Recent Updates

Though this is a California case, I believe this is where both NYS and NYC are going when they audit for domiciliary issues:

This was in this morning’s State Tax News from CCH. Generally, California is on the cutting edge along with New York on the subject of residency audit so while this is a California case, I believe it to be the direction in which New York is headed. In short, if you want to no longer be considered a domiciliary of a given state, you need to be prepared to break all ties or such ties WILL be held against you:

California—Income Tax: Taxpayers Remained California Residents, Were Denied Other State Tax Credit

The taxpayers, a professional athlete and his wife, remained California residents for personal income tax purposes during the tax years in question because they were domiciled in California prior to the years at issue and failed to prove that they ceased being domiciliaries of California. The taxpayers asserted that they were outside of California for other than a temporary or transitory purpose and became nonresidents when the taxpayer-husband signed a contract to play for a team in Ohio and they moved to Ohio. However, while the taxpayers had some contacts with Ohio, they also retained significant ties with California, including family, property, an on-going business entity, use of California professionals for financial management and health care, and various California filings and registrations. Furthermore, while the taxpayer-husband was primarily in Ohio during the season for his occupation, he spent the off-season in California, and the taxpayer-wife and children spent time during the season as well as the off-season in California. Thus, the evidence showed that the taxpayers had stronger permanent ties to California. During audit and protest, the Franchise Tax Board (FTB) asked the taxpayers for documents that should have been in their possession that would have helped determine where their closest ties were during the years at issue. Failure to provide evidence within their control gave rise to the presumption that the evidence would be unfavorable to the taxpayers’ position if it were provided.

Also, the taxpayers were not entitled to credit for taxes paid to various other states (other than Ohio) because they did not provide signed and certified copies of the other state tax returns for the years at issue or proof of payment of any such taxes to the other states. Reg. 18001-1 provides that no credit will be allowed on account of income taxes imposed by another state until such taxes are actually paid. In addition, the regulation provides that receipts showing the payment of such taxes and certified copies of the returns on the basis of which such taxes are assessed must be filed with the FTB at or before the time the credit is claimed. Murray, California State Board of Equalization, No. 469418, May 22, 2013, released December 2013

New York State Basic STAR Exemption Registration Deadline  

New York State now requires homeowners to register for the Basic STAR exemption. In years past, this exemption (which gives a tax credit to homeowners with an annual income less than $500,000) was automatic, but if you want to receive it this year, you'll have to register online! Read this article from The New York Observer to see if this exemption applies to you, and if it does, be sure to register before December 31.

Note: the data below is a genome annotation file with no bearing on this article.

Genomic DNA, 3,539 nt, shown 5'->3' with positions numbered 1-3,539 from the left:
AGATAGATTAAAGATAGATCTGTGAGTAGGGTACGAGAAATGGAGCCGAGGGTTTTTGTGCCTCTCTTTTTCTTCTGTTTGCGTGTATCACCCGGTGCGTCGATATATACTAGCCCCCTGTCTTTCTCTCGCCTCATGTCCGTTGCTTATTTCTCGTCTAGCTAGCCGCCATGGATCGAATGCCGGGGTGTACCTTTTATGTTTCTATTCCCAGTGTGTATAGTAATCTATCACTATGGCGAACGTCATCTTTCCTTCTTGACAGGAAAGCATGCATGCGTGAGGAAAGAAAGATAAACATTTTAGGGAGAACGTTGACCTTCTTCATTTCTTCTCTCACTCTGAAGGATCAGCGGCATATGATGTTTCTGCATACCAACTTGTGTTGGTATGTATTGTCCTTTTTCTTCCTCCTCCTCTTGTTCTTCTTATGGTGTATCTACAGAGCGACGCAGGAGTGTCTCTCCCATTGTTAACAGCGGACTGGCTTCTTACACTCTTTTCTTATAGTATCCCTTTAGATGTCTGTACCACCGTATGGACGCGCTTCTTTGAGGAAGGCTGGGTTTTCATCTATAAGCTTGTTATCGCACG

2013 Year-End Tax Letter Now Available!

DOMA struck down!

Happy Pride! Happy Independence Day!

While we’ve always believed that all marriages deserve the same rights, protections, and benefits, we are happy that the Supreme Court’s ruling brings with it the full force of the law. After celebrating the end of DOMA last week, this week we move on to looking at how the changes to the law will impact your lives.

Sara Brandston and Co. is committed to being a strong resource for those of you already married, and those who are planning on getting married. For the past two years we’ve become experienced in doing New York Marriage Equality Act returns. Now we have begun work to determine what the Edie Windsor ruling will mean to you on a practical level.

Currently, we’re not sure of much, so we aren’t running to amend your returns yet. I’ve been working with a dozen or so colleagues to figure out such practical questions as: Must we amend? Which years can we amend? If you’ve moved to another state what does that mean for your ability to amend?

Most important now is to work on what we do know you can change immediately:

                Review the benefits available through work for your spouse

                Review the beneficiaries on your retirement and annuity plans.

                Consult your lawyer to review your will and estate plan.

                Review life insurance policies

                Change your exemptions at work, via a W-4 form.

Sara can help you with all but the legal work. Stay tuned to our website for updates on the most pressing tax issues. If you’d like to review your past and/or future tax returns, please give us a call.

To follow please find a few links that have been helpful to us in analyzing next moves. Hopefully, they will be helpful to you.

From LAMBDA Legal:

From GLAD:

From CCH:

From Bloomberg News:

Check the background of this financial professional on FINRA's BrokerCheck
Check the background of this financial professional on FINRA's BrokerCheck